The performances are great and we do get to see the Fenris Rangers in action
STAR TREK: PICARD: NO MAN’S LAND is a audio drama that is about an hour and a half long as well as primarily done by Michelle Hurd alongside Jeri Ryan. There are plenty of other cast members, though, and it is written by Star Trek mainstay Kirsten Beyer. It is something I immediately bought despite not liking audio dramas generally and much preferring the printed page or more traditional audiobooks.
This is because I’m fantastically in love with STAR TREK: PICARD’s setting. Not necessarily the show itself but the world it envisioned for its first season. The Romulan star has exploded and a great star empire has fallen. The Neutral Zone has collapsed into chaos and there’s now feuding warlords fighting it over territories without a unifying leader. There’s the Fenris Rangers, Qwat Milat, seedy criminals, and a Federation that has absolutely no desire to get involved.
My reasons for loving this setting are basically the same as my reasons for loving an RPG setting: it is absolutely full of all manner of fun for characters to get into. It is dangerous, sexy, and interesting politically. There’s no coincidence similar ideas were explored in STAR TREK ONLINE’s Romulan campaign as well as the much-earlier STAR TREK: NEW FRONTIER novels that were a massive influence on my own Space Academy books.
Unfortunately, for all my love of the setting, Star Trek: Picard doesn’t spend much time in the former Neutral Zone. Instead, we deal with a couple of baddies and then it’s off to deal with other problems. It’s part of the reason I want a FENRIS RANGERS or STAR TREK: SEVEN’S NINE series set in the place. You could really get into the interesting politics and intrigue involved in a power vacuum and whether a tyranny is worse than anarchy.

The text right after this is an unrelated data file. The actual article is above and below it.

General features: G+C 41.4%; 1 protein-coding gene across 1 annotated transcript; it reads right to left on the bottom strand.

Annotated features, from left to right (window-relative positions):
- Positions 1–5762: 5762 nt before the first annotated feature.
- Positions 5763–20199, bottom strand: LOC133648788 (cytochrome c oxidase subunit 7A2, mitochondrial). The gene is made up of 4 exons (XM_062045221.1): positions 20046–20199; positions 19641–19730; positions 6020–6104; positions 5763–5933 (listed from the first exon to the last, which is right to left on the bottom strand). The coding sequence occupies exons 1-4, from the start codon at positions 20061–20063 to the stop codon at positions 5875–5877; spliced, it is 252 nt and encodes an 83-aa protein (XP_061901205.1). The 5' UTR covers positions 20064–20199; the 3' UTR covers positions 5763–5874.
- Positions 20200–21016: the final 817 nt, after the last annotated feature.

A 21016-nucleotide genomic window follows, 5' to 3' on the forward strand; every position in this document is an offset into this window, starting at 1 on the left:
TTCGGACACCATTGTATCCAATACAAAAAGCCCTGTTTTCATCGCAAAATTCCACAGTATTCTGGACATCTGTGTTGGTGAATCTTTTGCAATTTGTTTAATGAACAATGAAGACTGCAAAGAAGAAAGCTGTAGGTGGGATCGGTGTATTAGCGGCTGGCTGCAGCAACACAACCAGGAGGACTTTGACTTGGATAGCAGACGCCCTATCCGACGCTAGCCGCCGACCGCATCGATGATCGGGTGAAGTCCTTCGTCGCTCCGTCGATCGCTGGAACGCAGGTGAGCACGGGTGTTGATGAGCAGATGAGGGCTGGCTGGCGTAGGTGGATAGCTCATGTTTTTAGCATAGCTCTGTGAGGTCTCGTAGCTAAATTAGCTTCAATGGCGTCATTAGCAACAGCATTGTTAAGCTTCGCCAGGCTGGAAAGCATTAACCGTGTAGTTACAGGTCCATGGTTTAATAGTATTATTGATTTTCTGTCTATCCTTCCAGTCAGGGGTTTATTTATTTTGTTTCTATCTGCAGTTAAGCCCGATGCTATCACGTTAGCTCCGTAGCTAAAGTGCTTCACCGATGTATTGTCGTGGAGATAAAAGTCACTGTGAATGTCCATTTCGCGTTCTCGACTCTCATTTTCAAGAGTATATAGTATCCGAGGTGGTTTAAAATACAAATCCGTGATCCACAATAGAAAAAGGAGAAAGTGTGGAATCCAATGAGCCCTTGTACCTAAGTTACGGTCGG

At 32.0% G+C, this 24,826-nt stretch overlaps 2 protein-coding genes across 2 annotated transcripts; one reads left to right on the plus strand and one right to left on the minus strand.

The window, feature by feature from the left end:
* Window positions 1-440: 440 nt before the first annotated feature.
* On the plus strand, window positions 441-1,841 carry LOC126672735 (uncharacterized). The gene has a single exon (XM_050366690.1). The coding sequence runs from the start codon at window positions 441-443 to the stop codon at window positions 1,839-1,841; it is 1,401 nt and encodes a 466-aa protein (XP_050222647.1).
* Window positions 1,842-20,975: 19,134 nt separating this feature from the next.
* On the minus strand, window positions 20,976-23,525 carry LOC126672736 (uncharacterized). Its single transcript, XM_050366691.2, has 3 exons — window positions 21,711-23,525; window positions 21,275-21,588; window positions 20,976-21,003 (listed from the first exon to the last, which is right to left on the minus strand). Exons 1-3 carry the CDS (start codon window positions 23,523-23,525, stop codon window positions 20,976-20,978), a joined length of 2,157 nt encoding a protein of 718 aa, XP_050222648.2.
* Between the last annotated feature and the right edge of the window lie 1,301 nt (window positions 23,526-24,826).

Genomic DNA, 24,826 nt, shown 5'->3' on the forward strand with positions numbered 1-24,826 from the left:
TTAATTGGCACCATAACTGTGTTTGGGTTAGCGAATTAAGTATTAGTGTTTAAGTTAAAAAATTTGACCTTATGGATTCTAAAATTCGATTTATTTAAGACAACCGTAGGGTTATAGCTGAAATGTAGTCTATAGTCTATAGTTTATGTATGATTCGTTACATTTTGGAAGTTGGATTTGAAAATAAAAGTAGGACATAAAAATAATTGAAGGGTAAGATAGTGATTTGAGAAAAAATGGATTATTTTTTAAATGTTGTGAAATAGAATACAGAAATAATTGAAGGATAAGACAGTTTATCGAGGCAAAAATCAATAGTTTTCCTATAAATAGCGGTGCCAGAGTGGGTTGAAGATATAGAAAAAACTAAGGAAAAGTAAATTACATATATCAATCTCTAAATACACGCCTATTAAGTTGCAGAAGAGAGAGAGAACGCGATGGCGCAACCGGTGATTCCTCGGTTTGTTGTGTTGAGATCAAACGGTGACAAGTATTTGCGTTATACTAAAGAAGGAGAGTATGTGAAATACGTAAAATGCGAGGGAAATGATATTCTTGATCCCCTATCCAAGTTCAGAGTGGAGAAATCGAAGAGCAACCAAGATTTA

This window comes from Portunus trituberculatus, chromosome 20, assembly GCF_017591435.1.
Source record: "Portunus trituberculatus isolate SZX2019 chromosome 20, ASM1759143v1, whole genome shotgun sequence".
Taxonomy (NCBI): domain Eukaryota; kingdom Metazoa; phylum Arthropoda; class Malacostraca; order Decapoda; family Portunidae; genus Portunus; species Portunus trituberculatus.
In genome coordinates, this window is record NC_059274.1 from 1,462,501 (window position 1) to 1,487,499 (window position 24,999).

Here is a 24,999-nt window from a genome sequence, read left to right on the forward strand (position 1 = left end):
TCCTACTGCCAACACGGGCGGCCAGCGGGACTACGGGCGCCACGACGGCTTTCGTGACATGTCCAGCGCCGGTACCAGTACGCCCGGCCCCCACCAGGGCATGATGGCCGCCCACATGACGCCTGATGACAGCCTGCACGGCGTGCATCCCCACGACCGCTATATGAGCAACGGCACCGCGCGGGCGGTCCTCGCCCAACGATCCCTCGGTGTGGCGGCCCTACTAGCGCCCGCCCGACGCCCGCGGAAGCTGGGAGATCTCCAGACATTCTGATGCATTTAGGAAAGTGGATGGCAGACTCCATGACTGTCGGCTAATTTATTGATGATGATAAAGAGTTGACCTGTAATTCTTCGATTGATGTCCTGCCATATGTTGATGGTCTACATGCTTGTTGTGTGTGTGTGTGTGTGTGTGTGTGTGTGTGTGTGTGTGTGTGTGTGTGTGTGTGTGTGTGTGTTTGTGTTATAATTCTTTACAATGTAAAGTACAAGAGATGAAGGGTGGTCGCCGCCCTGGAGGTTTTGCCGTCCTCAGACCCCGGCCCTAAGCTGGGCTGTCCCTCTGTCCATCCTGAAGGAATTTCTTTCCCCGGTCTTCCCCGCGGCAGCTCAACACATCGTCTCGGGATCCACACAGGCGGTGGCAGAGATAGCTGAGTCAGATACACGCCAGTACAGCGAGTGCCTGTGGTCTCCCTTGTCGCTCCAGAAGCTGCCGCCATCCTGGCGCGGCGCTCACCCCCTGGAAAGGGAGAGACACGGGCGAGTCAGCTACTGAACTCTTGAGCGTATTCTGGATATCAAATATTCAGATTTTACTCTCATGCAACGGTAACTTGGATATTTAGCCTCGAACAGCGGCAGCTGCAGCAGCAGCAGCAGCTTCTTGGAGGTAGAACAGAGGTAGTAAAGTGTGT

No Man’s Land is a pretty short story to cover all of this and I would have easily read a Kirsten Beyer-written novel about this subject. I’m still hoping for more information on the former Neutral Zone in the upcoming novel, Second Self. However, I should note this novel isn’t actually the lengthy guide to the setting of Picard I wanted but primarily a short adventure (probably novella length) that primarily deals with Seven and Raffi’s relationship.
This is arguably the best part of the novel because there’s absolutely nothing obscure or hesitant about depicting Seven and Raffi’s relationship. They are romantically interested in one another, want to pursue a serious relationship, and the only thing standing in their way is years of emotional baggage. They don’t erase the fact both women are bisexuals either but portray that upfront while making it clear it’s not an impediment to a long-term relationship as some queer-phobic media has.
I like the depiction of the Fenris Rangers as a contrast to Starfleet. They’re an all-volunteer force that is underpaid, underfunded, and do not have much in the way of equipment for their task. Nevertheless, they try to do the best they can and their primary goal is to protect refugees from the rampaging forces of the former Romulan military as well as aristocracy.
Everything else is a kind of straightforward TOS or video game plot. There’s an insane Romulan nobleman, a Maguffin that grants immortality, a madman who can lead the way, and a twist ending that was pretty telegraphed but still satisfying. The performances are great and we do get to see the Fenris Rangers in action. I also like the supporting cast, which adds a nice bunch of comic relief without being ridiculous. Sadly, I think the book could have been at least an hour or two longer without wearing out its welcome.